Most of our hyper-literalism comes from our reaction to those who have turned any story they feel uncomfortable with into a symbolic story. When I speak to someone about symbolism, I invariably hear, How long before you say the resurrection didn't happen?" But the fact is the literary form known as "gospel" is a form that uses historical and literal language to make the point. So I'm assuming that if a writer chose a literal form, we must interpret it literally to receive the truth. Likewise, if the writer chooses a symbolic form (like "apocalypse" in Revelation, poetry in Psalms, etc.), then we interpret it symbolically. True conservatives let the text and style speak about what's literal and what's not literal. We must avoide the "all symbolic" or "all literal" extremes.

I would just love to find a few "conservative" Christian friends who are willing to open the text with me and ask, "What is the author trying to say and how is he trying to say it" and then be willing to go wherever that discussion leads. How refreshing that would be rather than someone pulling out their denominational charts and comparing our stated answers with the latest version of the Baptist Faith and Message and judging your "correctness" by it.

Well, enough of that. Just don't forget these two important things. 1) The message of Jonah is simply that God will forgive anyone of anything if they repent. You get that truth whether it's historical or a parable. And 2) every single author of the Bible is dead. So approach the text with great humility!

Tuesday, October 10, 2006

What's Right about the Traditional Church?

So I've been asked the question, what is right about the traditional church? To respond adequately to that question, I must first dispel the idea that this is a discussion about traditional church vs. contemporary church. Let me clearly say, I see the two as the same. To reduce the issues of the church down to guitar vs organ is to rearrange the proverbial deck chairs on the Titanic. I agree with Reggie McNeal's assessment of the contemporary church, it's really nothing more than the traditional church on steroids. The music is different, the dress is casual, and the sermon is more conversational, but that's just packaging. Underneath the wrapping, one still finds the same structures in the church of the 1950s, just with different names. They are still institutions. They still need "members." They still have their creeds. They still have a "gathered" mentality. They still have the same "three step" program to fixing every spiritual problem. They still have hierarchy. They still have a classroom view of discipleship. They still need lots of money to support bloated staffs and even bigger buildings.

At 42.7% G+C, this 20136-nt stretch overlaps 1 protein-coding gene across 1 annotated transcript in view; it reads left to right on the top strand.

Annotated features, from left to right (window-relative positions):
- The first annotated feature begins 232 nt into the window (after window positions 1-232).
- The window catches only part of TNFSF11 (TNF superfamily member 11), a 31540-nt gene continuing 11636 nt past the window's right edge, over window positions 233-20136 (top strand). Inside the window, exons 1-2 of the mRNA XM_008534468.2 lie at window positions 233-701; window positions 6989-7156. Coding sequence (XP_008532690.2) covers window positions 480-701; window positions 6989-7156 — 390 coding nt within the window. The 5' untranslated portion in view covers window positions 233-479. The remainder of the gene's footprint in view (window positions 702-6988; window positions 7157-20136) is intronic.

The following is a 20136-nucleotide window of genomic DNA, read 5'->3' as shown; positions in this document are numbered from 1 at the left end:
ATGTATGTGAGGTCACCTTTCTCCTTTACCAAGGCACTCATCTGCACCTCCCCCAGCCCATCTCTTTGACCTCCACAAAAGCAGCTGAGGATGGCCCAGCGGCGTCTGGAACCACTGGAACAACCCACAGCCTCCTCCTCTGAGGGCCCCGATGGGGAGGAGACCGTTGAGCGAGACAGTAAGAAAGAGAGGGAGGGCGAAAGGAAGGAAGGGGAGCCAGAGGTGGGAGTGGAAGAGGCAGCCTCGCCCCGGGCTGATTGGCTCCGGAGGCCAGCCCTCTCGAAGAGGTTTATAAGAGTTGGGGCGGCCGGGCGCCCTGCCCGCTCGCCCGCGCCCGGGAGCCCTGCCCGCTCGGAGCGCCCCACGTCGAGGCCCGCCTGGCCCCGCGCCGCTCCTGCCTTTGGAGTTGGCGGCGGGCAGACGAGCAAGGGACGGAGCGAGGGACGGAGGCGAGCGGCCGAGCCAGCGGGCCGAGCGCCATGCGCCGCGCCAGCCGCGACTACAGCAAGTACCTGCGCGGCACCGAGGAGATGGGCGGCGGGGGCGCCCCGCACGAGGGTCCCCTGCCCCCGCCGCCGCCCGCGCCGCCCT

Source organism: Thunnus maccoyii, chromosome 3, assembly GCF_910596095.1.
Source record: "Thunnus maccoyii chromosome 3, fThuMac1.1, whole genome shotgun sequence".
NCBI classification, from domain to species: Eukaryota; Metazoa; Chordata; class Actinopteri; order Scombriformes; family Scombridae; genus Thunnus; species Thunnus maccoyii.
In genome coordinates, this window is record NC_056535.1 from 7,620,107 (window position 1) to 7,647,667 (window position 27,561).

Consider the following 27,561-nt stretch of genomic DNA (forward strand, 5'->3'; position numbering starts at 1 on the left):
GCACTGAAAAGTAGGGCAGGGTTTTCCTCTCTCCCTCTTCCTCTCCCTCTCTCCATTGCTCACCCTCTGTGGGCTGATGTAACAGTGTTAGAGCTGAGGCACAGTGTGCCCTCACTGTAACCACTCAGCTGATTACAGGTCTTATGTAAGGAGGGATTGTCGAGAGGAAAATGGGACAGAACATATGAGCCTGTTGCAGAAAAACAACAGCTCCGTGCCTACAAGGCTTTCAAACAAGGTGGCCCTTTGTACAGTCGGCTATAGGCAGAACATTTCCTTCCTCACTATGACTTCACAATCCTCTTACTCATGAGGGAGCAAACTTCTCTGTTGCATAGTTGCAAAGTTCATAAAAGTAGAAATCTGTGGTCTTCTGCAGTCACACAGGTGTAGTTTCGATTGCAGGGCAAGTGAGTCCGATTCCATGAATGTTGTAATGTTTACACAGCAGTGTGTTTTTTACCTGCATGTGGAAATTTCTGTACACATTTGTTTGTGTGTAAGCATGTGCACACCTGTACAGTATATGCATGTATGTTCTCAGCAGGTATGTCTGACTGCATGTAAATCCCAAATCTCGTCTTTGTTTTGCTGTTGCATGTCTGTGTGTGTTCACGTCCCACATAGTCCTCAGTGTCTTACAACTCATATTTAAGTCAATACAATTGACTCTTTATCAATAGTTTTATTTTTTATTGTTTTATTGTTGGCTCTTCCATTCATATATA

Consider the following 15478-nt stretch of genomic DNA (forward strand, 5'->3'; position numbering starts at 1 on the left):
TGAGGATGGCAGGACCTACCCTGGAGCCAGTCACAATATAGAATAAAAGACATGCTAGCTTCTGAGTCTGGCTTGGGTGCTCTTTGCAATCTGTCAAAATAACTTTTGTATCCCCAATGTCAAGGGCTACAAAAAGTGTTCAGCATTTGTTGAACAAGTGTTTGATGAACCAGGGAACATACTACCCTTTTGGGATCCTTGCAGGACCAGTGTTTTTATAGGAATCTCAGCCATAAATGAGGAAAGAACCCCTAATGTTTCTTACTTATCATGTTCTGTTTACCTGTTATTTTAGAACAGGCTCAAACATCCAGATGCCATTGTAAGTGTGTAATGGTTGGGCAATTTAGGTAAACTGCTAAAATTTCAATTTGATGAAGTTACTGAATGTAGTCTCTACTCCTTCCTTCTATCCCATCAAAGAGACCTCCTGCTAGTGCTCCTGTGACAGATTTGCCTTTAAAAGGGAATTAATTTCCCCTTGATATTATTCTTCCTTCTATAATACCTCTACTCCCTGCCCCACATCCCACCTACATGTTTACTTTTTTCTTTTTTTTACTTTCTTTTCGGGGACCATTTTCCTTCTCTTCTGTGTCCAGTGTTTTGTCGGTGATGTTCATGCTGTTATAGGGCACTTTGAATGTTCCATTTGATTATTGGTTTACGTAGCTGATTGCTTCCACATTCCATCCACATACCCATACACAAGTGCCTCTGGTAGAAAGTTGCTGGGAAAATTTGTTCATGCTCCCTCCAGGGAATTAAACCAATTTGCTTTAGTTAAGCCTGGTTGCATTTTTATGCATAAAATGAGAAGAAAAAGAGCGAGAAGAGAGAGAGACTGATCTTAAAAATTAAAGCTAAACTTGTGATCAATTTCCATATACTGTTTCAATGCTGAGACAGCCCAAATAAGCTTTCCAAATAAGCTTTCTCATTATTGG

The structure of the contemporary church is no different than the traditional church, only the wrappings are a little shinier.

So to ask the question "what's good about the traditional church," one must ask that question in context of the realities of a specific day and age. 50 years ago, near everything was right about the "traditional" church. The church connected with the language people were speaking. We spoke in terms of members. So did the culture. We spoke in terms of denominations and institutions. The culture was fine with that. It trusted government and religious institutions. After all, America was a "Christian Nation." The church could act as a club. People thought in club terms. The church spoke against every taboo in the culture. The culture was agreed with those rules. The church had complex financial structures for affecting change. So did the VFW, the Lion's Club, and every other organization like it. The church was "step by step" oriented, introducing the cut and paste versions of the Roman's Road and the Four Spiritual Laws and the Sinner's Prayer. That was okay. The culture thought in modern, methodological terms.